Healing foods for spring allergies
Spring is the greening season and marks a time of increasing sunlight, warmer weather and when nature awakens and begins to flourish. It also marks the season of itchy eyes and sneezing, where there is an increase in the amount of pollen from the outside environment and allergens from our internal environment. This can be exasperated if you’re fond of the annual “spring clean”, freshening our homes from common allergens like dust, mold spores and pet hair but sending our skin, sinuses and immune system into overdrive with all the extra exposure in the process.
Food as medicine
As a clinical practitioner I am a huge believer in the healing powers of food. These are my favourite healing foods to help you through the spring seasonal change:
Garlic is the best superfood you can find. It has incredible antibiotic properties that can help clear mucous and fight infection. The dosage that I recommend is 2-4 grams day of fresh minced organic garlic cloves (each clove is approximately 1 gram). The antibacterial properties of garlic are attributed to the active constituent Allicin, which has been proven to be exhibit antibacterial activity against a wide range of bacteria.
Found in high amounts in foods such such as citrus, papaya, kiwi fruit and kakadu plum to help treat the symptoms of seasonal allergies, vitamin C has been proven in clinical trial to be an effective anti-histamine. My favourite food sources of Vitamin C is the kakadu plum, which is native to Australia that is thought to contain 1,000-5,300 milligrams of vitamin C per 100 grams. This is up to 100 times the Vitamin C found in an orange. Add it to your smoothies to reap its amazing benefits!
If you suffer from sinus inflammation, pineapple is the fruit for you. Recent studies show the that bromelain, an extract from the pineapple plant is has demonstrated to show anti-inflammatory properties.
Natural salt water gargle
Good quality salt is anti-catarrhal (anti-mucus) and a natural anti-histamine. It is effective for dry coughs and contains many electrolytes and is fortifying to the immune system. Gargling salt water has recently been shown to help prevent upper respiratory infections in healthy people. This is a simple, cost effective, natural remedy. Add half a teaspoon of natural salt to a glass of warm water. Stir to dissolve and gargle.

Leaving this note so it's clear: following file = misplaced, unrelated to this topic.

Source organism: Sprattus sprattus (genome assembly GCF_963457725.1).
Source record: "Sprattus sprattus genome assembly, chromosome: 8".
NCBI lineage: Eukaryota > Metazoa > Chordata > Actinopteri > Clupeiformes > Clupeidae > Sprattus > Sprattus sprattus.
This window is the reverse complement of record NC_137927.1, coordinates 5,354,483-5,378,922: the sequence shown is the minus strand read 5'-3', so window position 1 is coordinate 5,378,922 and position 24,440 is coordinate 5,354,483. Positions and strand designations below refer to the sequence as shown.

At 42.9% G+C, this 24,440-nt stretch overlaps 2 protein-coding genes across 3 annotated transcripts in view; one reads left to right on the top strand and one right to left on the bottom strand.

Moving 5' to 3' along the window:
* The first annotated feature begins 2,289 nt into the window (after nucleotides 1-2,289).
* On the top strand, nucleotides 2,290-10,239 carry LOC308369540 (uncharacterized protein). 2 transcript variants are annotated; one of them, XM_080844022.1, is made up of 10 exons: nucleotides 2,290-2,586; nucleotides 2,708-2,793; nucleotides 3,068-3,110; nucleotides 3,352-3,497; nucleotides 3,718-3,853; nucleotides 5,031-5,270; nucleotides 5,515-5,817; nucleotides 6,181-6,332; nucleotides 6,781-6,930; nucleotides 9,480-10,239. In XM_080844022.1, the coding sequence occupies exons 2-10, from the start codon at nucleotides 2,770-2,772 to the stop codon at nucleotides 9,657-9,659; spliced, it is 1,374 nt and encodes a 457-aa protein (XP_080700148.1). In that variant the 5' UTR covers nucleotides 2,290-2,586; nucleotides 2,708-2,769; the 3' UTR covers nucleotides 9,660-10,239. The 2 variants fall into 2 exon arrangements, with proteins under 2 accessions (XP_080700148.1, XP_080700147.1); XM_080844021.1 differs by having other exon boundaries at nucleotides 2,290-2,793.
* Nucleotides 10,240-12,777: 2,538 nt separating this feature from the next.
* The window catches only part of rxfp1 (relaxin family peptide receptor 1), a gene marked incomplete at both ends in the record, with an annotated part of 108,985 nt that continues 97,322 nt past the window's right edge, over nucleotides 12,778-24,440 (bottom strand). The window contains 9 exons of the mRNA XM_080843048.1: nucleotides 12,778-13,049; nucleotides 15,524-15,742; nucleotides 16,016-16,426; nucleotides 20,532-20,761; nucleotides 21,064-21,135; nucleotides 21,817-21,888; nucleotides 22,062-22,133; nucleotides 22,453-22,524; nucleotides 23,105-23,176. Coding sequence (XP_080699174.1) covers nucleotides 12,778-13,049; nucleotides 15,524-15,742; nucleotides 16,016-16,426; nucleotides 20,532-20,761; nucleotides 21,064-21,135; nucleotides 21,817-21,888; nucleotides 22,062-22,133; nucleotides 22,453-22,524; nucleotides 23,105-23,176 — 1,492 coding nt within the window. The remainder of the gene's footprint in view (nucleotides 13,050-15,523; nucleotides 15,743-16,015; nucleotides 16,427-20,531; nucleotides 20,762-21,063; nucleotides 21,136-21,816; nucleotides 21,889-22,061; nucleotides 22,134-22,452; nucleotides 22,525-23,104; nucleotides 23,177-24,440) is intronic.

Chicken soup is a wives’ tale with substance! It may help to relieve cold symptoms by acting as an anti-inflammatory, inhibiting the movement of neutrophils (immune system cells that participate in the body’s inflammatory response). It also temporarily speeds up the movement of mucus, possibly helping to relieve congestion and limiting the amount of time viruses are in contact with the nose lining. It is also high in absorbable minerals that support recovery, is a digestive aid and is rich in love and care. A wholesome chicken or bone stock is a rich source of gelatin, amino acids in particular glycine and minerals that are easy to absorb, healing on the guy and boost the immune system.
Organic herbs and spices
Spice up your meals with some organic fresh herbs and spices, adding flavour, taste and healing properties to your cooking. Incorporate anti-inflammatory and immune boosting spices to each meal such as cinnamon, ginger, turmeric and hot chili. For a simple decongestant, add chili and ginger to teas, broths, soups, salads and even your smoothies. Stock up on your immune boosting herbs like garlic, thyme, oregano and sage. These natural herbs and spices aid in mucous breakdown and have antimicrobial properties.
My favourite herbs and spices to incorporate to help with spring allergies are:
- Thyme: traditionally used for its antimicrobial properties, and fantastic to add to a sore throat gargle.
- Ginger: for its anti-inflammatory therapeutics. It’s also incredibly warming and can help clear a spring, foggy head!
- Chili: as a decongestant that can aid the breakdown of mucous
Sip your way to health this spring with organic herbal teas. Drinking therapeutically crafted herbal teas can help provide symptomatic relief of seasonal allergies. My top herbs to incorporate in teas include:
- Elderflower: for its anti-catarrhal properties to help treat a runny or stuffy nose.
- Eyebright: as a tonic for the upper respiratory system this herb is anti-catarrhal, anti-inflammatory and a mucous membrane tonic.
- Chamomile: a fantastic herb for the upper respiratory system traditionally used for its anti-catarrhal, antimicrobial and anti-allergic properties.
- Nettle: A very nutritive rich herb used for its astringent properties, that can assist with inflammation.
Liked this? Read these!
Got something to say? Get it off your chest here
The Juice Daily is a Fairfax Media owned website